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Anyone else messed with Shirataki noodles?

post #1 of 7
Thread Starter 

I recently went on a diet, and while I could have pasta.. I'm not trying to cut out carbs, traditional pasta tends to really rack up the calories. Poking around I found mention of Shirataki noodles, which in my opinion can only be described as very similar to the noodle texture you get from a pack of "ramen" noodles. Which makes them excel at Asian inspired dishes.

 

The crazy thing about it, is a serving is just 15 calories. I can fill a whole bowl with noodles and be eating 30 calories.. the only other nutritional element is fiber! They are flavorless, and are able to pick up the flavor of sauces well. I think they are pretty swell given all of that, plus they come in a bag of water so there isn't any cooking time involved really. Just plop into a colander, rinse, drain, and toss them into your pan.

 

Has anyone else discovered these? If you haven't I think they are worth checking out. If not for yourself, maybe for people that you know that have special dietary needs. They are typically found in your grocer where they have soy products. These are not soy though, they are made from an Asian root called the "devils tongue yam"

 

If you have.. what are your favorite ways to use them? So far I have only used them twice and both times in a similar approach, kind of a stir fry. I feel they would be awesome in an actual ramen soup. I am curious how they might react to being pan fried in a little oil.

post #2 of 7

Very interesting, thanks for sharing, I'd never heard of them. I'll try to see if I can find them at my Asian market!

post #3 of 7

I eat them all the time, being a diabetic i need to cut pasta out most of the time. They are packaged in a liquid that smells like bad shrimp, it has to be rinsed then you cook for three minutes, drain. These things wick up water like crazy, what I have found best is to lay out on paper towels and pat dry then give a drizzel of olive oil & grated parmesan (the stuff in the green shaker can)

 

They have no taste to speak of and they will not absorb liquid like regular pasta so whatever sauce you use needs to stand on it's own.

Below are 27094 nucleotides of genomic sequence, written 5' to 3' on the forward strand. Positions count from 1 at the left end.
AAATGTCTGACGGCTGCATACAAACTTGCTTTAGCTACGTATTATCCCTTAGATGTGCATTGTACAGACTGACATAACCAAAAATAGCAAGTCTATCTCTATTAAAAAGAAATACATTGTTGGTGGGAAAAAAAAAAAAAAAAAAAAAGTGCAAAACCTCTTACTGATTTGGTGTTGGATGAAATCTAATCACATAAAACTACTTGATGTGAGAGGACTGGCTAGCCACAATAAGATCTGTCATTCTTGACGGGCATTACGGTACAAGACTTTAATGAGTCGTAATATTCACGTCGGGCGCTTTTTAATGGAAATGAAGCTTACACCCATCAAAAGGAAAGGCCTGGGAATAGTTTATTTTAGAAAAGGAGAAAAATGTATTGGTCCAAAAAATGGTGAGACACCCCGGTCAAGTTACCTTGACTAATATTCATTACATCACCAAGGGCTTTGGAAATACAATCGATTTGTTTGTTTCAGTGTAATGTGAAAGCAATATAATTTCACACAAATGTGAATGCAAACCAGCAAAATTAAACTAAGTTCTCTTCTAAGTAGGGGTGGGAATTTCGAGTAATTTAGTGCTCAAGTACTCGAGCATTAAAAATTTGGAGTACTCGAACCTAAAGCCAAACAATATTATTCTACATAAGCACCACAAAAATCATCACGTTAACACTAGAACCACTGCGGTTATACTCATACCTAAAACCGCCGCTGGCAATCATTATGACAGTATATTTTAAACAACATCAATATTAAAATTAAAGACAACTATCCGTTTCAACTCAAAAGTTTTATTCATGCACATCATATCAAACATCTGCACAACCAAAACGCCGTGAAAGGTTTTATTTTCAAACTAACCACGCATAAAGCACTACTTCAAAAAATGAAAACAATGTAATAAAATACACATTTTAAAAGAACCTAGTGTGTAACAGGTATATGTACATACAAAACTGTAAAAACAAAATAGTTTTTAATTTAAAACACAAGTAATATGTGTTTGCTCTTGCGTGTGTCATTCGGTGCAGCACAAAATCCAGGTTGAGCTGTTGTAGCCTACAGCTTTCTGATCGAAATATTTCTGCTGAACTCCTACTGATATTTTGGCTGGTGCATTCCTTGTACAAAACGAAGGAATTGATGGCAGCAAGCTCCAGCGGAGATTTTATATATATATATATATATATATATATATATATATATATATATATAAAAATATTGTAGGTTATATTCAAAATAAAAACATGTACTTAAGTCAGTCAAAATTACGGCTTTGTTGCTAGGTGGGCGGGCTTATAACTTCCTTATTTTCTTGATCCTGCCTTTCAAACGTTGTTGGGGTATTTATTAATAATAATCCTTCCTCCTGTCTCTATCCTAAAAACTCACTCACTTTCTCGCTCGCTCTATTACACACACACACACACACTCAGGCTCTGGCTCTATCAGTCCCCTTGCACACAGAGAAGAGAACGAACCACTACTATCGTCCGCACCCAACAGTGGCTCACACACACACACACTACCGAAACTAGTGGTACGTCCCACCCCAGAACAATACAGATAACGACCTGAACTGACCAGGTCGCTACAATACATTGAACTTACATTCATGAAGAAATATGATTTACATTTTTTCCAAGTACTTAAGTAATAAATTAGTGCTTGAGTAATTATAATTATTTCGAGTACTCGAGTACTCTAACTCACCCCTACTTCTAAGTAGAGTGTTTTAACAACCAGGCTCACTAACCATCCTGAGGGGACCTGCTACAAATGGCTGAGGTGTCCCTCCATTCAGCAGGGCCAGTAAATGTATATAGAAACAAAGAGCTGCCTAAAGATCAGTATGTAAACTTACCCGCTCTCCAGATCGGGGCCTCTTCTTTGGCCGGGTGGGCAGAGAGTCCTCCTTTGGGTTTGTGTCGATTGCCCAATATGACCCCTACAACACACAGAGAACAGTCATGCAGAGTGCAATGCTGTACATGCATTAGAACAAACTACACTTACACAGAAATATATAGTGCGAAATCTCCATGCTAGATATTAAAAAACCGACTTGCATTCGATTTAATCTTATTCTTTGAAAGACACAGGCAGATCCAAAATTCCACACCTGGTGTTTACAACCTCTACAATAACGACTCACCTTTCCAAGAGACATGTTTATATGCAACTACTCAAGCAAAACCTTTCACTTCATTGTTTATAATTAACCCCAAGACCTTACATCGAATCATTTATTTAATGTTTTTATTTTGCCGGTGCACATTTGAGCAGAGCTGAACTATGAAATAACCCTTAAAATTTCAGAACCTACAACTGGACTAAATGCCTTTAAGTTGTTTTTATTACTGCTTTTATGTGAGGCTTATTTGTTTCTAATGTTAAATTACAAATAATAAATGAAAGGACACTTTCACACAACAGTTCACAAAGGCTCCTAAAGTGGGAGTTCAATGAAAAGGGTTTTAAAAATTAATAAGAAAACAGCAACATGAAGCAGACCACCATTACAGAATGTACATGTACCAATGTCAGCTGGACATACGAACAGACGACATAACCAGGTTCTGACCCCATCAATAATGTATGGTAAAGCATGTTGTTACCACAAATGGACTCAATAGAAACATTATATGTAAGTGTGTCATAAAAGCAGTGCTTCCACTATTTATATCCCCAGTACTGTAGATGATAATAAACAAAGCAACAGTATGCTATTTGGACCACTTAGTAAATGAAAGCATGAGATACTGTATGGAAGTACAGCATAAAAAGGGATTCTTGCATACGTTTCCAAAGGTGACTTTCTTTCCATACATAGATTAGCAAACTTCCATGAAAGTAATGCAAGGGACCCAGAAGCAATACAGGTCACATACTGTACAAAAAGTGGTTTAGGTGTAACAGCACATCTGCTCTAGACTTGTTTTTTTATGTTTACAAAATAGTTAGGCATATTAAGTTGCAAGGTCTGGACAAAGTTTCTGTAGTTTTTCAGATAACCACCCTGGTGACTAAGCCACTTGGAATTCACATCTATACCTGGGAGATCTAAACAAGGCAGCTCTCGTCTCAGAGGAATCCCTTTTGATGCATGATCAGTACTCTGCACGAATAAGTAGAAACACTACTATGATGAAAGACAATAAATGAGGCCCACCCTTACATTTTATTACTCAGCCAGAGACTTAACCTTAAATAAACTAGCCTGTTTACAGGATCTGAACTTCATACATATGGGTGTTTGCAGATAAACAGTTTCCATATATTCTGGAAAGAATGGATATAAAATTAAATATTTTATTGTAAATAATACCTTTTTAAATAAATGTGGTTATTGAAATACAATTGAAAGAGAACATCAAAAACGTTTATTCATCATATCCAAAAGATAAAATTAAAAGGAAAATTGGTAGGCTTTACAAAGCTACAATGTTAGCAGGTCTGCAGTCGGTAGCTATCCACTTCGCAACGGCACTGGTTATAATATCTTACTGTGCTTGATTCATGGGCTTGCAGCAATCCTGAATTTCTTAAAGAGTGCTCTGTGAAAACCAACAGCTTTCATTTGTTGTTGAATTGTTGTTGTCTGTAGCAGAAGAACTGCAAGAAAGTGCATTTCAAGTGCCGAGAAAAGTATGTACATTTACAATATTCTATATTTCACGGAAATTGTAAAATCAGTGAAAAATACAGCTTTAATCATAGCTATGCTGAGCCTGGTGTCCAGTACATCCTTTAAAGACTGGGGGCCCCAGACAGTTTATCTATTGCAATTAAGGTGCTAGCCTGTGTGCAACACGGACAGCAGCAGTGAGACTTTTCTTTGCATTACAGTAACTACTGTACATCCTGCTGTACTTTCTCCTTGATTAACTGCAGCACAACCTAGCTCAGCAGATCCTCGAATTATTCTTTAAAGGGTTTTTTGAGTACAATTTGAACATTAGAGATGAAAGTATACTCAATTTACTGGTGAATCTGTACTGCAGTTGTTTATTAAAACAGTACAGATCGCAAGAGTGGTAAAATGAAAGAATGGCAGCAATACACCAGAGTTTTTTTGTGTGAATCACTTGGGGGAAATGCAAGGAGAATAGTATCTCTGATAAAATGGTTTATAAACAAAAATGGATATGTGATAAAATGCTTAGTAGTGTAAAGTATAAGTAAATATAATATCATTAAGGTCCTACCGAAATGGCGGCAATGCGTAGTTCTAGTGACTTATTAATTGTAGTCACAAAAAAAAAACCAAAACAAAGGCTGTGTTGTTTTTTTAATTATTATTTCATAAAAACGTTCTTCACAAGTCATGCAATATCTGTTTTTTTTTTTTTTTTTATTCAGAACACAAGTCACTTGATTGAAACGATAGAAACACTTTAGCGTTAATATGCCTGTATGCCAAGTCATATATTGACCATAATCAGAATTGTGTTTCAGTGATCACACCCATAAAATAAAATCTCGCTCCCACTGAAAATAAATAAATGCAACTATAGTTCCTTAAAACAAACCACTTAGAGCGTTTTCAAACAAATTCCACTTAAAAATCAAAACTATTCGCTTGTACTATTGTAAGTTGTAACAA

I have not used them in soup yet. They are just under $2 a pouch here and are with all the natural food and tree bark. Count on one pouch per hungry adult or two not so hungry.


Edited by chefbuba - 3/18/15 at 7:35am
post #4 of 7
Thread Starter 

I read about the smell issue, and have not encountered that at all. The brand I have available to me in my grocer is "Pasta Zero" by Nasoya. It's a little more expensive.. around $2.58 for a package. Maybe they have already somewhat treated it? They also make a fettuccine cut, but given that they are a little rubbery like ramen noodles, I'm not sure I'd like them to be bigger.

 

For anyone interested in what they look like in a dish, this is a nasty photo but I made this last night. Quick pork loin stir fry with snow peas, bamboo shoots, scallions, and shirataki noodles. The portion you see there, is just 30 calories for the noodles. Altogether with the tbsp of canola, pork, veges, 2 tbsp of stir fry sauce, and noodles this dish was 250 calories.

 

post #5 of 7
These are made from konjac, a gelling agent derived from a type of yam. If you have seen those cartoon octopus looking knot things in Asian markets, it's the same thing. Konjac is quickly becoming my go to gel, it's very powerful but virtually flavour less and quite flexible.
post #6 of 7

I heard of them a few years ago but the reviews of the smell turned me off.  I'd give it a try now.

post #7 of 7
Quote:
Originally Posted by eastshores View Post
 

I read about the smell issue, and have not encountered that at all. The brand I have available to me in my grocer is "Pasta Zero" by Nasoya. It's a little more expensive.. around $2.58 for a package. Maybe they have already somewhat treated it? They also make a fettuccine cut, but given that they are a little rubbery like ramen noodles, I'm not sure I'd like them to be bigger.

 

For anyone interested in what they look like in a dish, this is a nasty photo but I made this last night. Quick pork loin stir fry with snow peas, bamboo shoots, scallions, and shirataki noodles. The portion you see there, is just 30 calories for the noodles. Altogether with the tbsp of canola, pork, veges, 2 tbsp of stir fry sauce, and noodles this dish was 250 calories.

 

 

That looks quite good.  Yum.  Thanks eastshores.

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